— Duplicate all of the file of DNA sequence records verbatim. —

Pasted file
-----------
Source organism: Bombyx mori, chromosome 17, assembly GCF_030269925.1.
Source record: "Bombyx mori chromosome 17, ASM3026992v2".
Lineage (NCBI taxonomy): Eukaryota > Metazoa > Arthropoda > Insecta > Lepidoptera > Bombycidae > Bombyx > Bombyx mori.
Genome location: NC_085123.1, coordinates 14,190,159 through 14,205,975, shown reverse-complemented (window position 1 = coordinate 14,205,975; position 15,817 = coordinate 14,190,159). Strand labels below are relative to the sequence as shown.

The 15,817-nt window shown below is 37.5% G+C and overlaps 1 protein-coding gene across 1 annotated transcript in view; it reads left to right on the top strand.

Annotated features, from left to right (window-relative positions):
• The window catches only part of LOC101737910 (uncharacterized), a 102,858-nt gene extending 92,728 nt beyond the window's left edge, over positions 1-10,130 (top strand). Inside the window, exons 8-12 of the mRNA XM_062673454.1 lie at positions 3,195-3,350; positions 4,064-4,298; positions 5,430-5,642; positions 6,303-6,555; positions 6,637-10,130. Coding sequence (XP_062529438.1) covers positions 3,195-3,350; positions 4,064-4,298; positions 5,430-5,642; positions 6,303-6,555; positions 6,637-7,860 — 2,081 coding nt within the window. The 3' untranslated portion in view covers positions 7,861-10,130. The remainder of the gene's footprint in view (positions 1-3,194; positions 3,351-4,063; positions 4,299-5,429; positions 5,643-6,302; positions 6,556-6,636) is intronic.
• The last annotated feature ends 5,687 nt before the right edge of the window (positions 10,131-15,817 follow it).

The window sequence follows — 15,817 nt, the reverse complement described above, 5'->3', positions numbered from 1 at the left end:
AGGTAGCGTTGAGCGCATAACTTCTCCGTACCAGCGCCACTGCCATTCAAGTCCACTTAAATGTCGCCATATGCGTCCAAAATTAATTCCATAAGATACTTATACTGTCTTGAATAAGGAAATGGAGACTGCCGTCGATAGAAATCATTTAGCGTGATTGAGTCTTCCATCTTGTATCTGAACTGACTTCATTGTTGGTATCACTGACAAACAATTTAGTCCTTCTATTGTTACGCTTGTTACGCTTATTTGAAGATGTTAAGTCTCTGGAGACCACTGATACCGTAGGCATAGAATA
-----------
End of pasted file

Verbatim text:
Source organism: Bombyx mori, chromosome 17, assembly GCF_030269925.1.
Source record: "Bombyx mori chromosome 17, ASM3026992v2".
Lineage (NCBI taxonomy): Eukaryota > Metazoa > Arthropoda > Insecta > Lepidoptera > Bombycidae > Bombyx > Bombyx mori.
Genome location: NC_085123.1, coordinates 14,190,159 through 14,205,975, shown reverse-complemented (window position 1 = coordinate 14,205,975; position 15,817 = coordinate 14,190,159). Strand labels below are relative to the sequence as shown.

The 15,817-nt window shown below is 37.5% G+C and overlaps 1 protein-coding gene across 1 annotated transcript in view; it reads left to right on the top strand.

Annotated features, from left to right (window-relative positions):
• The window catches only part of LOC101737910 (uncharacterized), a 102,858-nt gene extending 92,728 nt beyond the window's left edge, over positions 1-10,130 (top strand). Inside the window, exons 8-12 of the mRNA XM_062673454.1 lie at positions 3,195-3,350; positions 4,064-4,298; positions 5,430-5,642; positions 6,303-6,555; positions 6,637-10,130. Coding sequence (XP_062529438.1) covers positions 3,195-3,350; positions 4,064-4,298; positions 5,430-5,642; positions 6,303-6,555; positions 6,637-7,860 — 2,081 coding nt within the window. The 3' untranslated portion in view covers positions 7,861-10,130. The remainder of the gene's footprint in view (positions 1-3,194; positions 3,351-4,063; positions 4,299-5,429; positions 5,643-6,302; positions 6,556-6,636) is intronic.
• The last annotated feature ends 5,687 nt before the right edge of the window (positions 10,131-15,817 follow it).

The window sequence follows — 15,817 nt, the reverse complement described above, 5'->3', positions numbered from 1 at the left end:
AGGTAGCGTTGAGCGCATAACTTCTCCGTACCAGCGCCACTGCCATTCAAGTCCACTTAAATGTCGCCATATGCGTCCAAAATTAATTCCATAAGATACTTATACTGTCTTGAATAAGGAAATGGAGACTGCCGTCGATAGAAATCATTTAGCGTGATTGAGTCTTCCATCTTGTATCTGAACTGACTTCATTGTTGGTATCACTGACAAACAATTTAGTCCTTCTATTGTTACGCTTGTTACGCTTATTTGAAGATGTTAAGTCTCTGGAGACCACTGATACCGTAGGCATAGAATA